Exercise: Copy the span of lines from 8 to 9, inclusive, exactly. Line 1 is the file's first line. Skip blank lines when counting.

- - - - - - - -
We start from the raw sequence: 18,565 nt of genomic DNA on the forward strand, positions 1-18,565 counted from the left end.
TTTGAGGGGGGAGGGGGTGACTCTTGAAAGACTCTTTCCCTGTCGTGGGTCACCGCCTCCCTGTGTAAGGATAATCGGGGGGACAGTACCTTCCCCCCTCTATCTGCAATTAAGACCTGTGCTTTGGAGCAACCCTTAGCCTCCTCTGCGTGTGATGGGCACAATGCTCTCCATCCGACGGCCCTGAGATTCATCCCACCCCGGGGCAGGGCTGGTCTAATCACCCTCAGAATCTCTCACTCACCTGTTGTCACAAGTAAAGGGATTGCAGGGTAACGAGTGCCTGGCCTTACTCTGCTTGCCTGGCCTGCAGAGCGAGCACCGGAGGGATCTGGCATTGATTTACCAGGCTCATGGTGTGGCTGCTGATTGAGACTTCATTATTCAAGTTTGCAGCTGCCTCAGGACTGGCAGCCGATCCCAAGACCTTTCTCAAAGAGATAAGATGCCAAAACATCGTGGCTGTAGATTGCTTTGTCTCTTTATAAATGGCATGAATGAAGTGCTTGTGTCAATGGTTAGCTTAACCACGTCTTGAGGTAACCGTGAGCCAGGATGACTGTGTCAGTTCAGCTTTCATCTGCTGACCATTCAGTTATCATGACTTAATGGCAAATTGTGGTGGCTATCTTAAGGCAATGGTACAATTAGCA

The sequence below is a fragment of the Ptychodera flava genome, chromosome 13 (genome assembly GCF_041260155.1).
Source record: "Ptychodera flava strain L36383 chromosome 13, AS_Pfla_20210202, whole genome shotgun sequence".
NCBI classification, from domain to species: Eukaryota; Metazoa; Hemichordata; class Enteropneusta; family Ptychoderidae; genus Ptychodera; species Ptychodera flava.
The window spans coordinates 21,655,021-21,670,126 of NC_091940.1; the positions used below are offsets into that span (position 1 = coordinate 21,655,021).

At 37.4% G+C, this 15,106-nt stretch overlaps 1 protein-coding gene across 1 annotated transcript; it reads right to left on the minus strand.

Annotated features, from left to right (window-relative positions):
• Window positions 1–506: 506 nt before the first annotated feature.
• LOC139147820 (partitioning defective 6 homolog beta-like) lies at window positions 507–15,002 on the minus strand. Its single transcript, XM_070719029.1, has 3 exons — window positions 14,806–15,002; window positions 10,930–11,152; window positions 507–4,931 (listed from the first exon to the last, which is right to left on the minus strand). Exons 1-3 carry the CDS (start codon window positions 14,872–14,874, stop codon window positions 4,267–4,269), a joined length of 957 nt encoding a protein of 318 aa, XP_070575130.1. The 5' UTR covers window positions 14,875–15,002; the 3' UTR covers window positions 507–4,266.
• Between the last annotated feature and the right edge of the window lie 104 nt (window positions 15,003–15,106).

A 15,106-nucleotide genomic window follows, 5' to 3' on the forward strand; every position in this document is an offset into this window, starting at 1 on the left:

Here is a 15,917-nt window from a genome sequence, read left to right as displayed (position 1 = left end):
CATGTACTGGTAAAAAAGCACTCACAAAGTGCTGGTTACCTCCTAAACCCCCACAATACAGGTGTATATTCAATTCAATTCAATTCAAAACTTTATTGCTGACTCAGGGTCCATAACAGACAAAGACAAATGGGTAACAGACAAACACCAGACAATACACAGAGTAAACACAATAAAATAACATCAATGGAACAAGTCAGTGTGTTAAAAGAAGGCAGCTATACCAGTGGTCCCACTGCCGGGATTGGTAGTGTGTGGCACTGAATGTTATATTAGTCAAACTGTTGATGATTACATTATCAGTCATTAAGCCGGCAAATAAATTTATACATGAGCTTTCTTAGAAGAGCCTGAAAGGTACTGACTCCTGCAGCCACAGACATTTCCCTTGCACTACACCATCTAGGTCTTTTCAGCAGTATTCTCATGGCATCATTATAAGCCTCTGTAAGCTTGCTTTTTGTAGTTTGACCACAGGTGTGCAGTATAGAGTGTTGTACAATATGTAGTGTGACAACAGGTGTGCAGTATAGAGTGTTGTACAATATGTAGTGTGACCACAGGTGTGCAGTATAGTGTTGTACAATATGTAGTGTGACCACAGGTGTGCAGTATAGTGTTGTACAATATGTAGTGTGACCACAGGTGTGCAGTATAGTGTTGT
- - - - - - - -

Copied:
Annotated features, from left to right (window-relative positions):
• Window positions 1–506: 506 nt before the first annotated feature.